It is expected that enhanced cation interactions with deprotonated GTP must accompany faster relaxation rates. This is confirmed by the [T.sub.1] data of Li-GTP and Mg-GTP obtained at pH 7 (Figure 9), which are much shorter than those at pH 2.5 (Figure 5). Figure 9 also gives a comparison of [T.sub.1] (A) and [T.sub.2] (B) data obtained at the same sample conditions.

According to NMR theory, the nuclear spin relaxation rates of phosphorous are contributed by various relaxation mechanisms, including the dominant spin-spin dipolar interaction, and chemical shift anisotropy, which depends on the magnetic field strength (27, 28). In rapid molecular motion, or the so called "extreme narrowing region," [T.sub.1] / [T.sub.2] [approximately equal to] 1. However, our preliminary results in Figure 9 demonstrate that the ratios [T.sub.1] / [T.sub.2] of Li-GTP and Mg-GTP are all much greater than 1 for [alpha], [beta] and [gamma] sites. This suggests that the overall rotational motion of GTP molecule or phosphate local motion appears to be slow and phosphate linkages are not flexible at the experimental conditions. Strong cation interactions may contribute to the slow motion of GTP. We will continue our investigation on this subject.

In conclusion, these [.sup.31]P chemical shifts and relaxation data provide valuable information on cations' interactions with GTP phosphates. The relative strengths of their interactions can be deduced as C[a.sup.2+] > M[g.sup.2+] > L[i.sup.+] > N[a.sup.+] for the cations and [beta] > [gamma] > [alpha] for GTP phosphates. At increased sample pHs, [beta] and [gamma] phosphates are deprotonated, but the deprotonation is much less for the [alpha] phosphate. Stronger cation bindings are expected for deprotonated state of GTP. The molecular motion of GTP appears slow at the experimental conditions. These results are important for exploring the mechanism of GTP-cation interactions, assessing the effects of cations on GTP's stabilization, and further understanding GTP's biologically relevant activities.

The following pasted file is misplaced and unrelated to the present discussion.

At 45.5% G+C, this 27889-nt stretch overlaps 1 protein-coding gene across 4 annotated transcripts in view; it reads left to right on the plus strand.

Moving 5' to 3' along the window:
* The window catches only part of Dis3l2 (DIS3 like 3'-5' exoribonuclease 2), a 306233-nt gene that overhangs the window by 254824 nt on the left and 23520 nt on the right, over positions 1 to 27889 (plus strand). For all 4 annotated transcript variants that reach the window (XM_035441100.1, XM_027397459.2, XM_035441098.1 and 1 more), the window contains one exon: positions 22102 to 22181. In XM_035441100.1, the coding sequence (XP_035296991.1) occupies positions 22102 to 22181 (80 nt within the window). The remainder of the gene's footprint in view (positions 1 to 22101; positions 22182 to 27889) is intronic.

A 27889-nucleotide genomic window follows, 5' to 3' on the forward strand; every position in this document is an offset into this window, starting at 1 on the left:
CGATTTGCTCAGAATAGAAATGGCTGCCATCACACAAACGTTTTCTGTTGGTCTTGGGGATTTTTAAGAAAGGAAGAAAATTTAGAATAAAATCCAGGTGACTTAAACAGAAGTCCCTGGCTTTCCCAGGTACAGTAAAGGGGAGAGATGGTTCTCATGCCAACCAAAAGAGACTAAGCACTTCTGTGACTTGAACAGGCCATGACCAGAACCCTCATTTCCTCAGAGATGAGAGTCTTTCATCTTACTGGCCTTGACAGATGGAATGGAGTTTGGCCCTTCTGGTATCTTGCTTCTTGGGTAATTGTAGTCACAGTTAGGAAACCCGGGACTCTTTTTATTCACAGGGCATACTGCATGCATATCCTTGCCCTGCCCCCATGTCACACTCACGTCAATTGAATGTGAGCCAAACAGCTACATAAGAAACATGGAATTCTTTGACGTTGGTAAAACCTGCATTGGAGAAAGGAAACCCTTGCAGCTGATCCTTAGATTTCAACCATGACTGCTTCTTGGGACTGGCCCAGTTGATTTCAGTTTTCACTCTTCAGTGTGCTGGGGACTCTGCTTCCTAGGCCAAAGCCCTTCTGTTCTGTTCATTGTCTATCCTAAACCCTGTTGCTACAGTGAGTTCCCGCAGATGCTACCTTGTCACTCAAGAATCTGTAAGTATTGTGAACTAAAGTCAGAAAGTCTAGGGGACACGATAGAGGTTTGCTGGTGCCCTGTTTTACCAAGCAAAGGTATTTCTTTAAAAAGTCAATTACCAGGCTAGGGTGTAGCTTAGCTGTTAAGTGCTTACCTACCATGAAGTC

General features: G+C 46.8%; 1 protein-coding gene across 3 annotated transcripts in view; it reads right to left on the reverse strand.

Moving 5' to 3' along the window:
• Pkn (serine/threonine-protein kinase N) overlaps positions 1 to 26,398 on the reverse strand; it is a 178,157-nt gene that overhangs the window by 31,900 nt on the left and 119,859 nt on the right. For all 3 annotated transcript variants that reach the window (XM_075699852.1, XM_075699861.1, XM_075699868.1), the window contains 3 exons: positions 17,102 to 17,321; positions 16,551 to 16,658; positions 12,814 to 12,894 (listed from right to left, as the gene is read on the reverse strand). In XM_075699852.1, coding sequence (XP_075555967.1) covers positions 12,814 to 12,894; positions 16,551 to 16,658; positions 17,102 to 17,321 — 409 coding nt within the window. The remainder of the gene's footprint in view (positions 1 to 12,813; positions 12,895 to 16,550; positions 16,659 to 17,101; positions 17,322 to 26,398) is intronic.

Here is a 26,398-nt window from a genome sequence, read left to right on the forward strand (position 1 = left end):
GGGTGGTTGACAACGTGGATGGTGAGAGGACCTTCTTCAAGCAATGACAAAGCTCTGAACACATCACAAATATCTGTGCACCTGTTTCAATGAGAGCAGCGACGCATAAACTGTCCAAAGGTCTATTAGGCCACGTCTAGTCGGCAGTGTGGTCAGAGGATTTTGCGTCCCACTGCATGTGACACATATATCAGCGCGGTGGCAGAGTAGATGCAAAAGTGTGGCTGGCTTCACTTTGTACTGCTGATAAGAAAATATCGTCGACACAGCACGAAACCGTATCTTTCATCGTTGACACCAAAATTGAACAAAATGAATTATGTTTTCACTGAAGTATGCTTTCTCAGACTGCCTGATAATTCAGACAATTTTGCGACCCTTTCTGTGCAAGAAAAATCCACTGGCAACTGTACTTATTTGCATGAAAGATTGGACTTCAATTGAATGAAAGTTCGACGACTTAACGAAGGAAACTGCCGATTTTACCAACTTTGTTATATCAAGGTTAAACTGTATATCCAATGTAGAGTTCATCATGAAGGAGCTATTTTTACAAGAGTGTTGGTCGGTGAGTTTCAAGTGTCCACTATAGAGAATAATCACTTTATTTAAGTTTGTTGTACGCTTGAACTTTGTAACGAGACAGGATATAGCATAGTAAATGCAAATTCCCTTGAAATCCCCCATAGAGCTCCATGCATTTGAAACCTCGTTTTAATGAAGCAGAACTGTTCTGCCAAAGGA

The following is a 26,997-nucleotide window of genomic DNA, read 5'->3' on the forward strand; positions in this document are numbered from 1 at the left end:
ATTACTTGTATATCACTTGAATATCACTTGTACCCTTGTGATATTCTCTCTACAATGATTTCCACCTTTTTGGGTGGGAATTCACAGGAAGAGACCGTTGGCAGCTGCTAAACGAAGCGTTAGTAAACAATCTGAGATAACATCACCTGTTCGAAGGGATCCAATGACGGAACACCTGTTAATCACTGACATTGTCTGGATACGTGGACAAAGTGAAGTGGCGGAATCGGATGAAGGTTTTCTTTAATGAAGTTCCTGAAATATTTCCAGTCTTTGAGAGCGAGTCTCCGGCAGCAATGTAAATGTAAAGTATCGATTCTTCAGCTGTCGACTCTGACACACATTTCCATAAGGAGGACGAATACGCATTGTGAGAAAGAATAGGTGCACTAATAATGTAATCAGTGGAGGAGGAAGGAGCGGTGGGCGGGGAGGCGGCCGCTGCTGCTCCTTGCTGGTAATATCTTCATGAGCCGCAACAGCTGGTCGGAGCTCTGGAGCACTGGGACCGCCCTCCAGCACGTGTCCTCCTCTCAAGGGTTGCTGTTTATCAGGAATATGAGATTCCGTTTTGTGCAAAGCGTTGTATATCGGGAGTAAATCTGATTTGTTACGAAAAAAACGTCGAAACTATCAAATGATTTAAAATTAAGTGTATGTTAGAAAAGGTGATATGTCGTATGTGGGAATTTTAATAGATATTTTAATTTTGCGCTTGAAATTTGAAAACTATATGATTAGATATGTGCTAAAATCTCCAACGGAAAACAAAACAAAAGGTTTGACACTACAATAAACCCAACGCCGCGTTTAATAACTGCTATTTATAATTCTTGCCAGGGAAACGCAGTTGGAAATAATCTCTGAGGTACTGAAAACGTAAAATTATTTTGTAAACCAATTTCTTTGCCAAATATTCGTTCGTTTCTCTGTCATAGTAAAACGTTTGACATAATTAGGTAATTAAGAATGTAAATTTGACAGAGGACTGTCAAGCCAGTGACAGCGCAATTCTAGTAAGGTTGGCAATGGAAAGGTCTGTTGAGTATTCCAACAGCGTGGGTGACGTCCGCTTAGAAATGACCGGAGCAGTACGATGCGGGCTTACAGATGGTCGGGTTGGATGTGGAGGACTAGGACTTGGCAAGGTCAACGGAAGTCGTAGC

ACKNOWLEDGEMENTS

This work was supported by a NIH/NIGMS grant (No. 5 S06 GM 060314-03) awarded to Z. Song.

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Zhiyan Song *, Destiny L. Allen, Olarongbe Olubajo, and Chellu S. Chetty

Department of Natural Sciences and Mathematics

Savannah State University

Savannah, GA 31404

Running Title: [.sup.31]P NMR of GTP

* To whom correspondence should be addressed.

Email: songz@savstate.edu
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Title Annotation:nuclear magnetic resonance
Author:Song, Zhiyan; Allen, Destiny L.; Olubajo, Olarongbe; Chetty, Chellu S.
Publication:Georgia Journal of Science
Date:Dec 22, 2005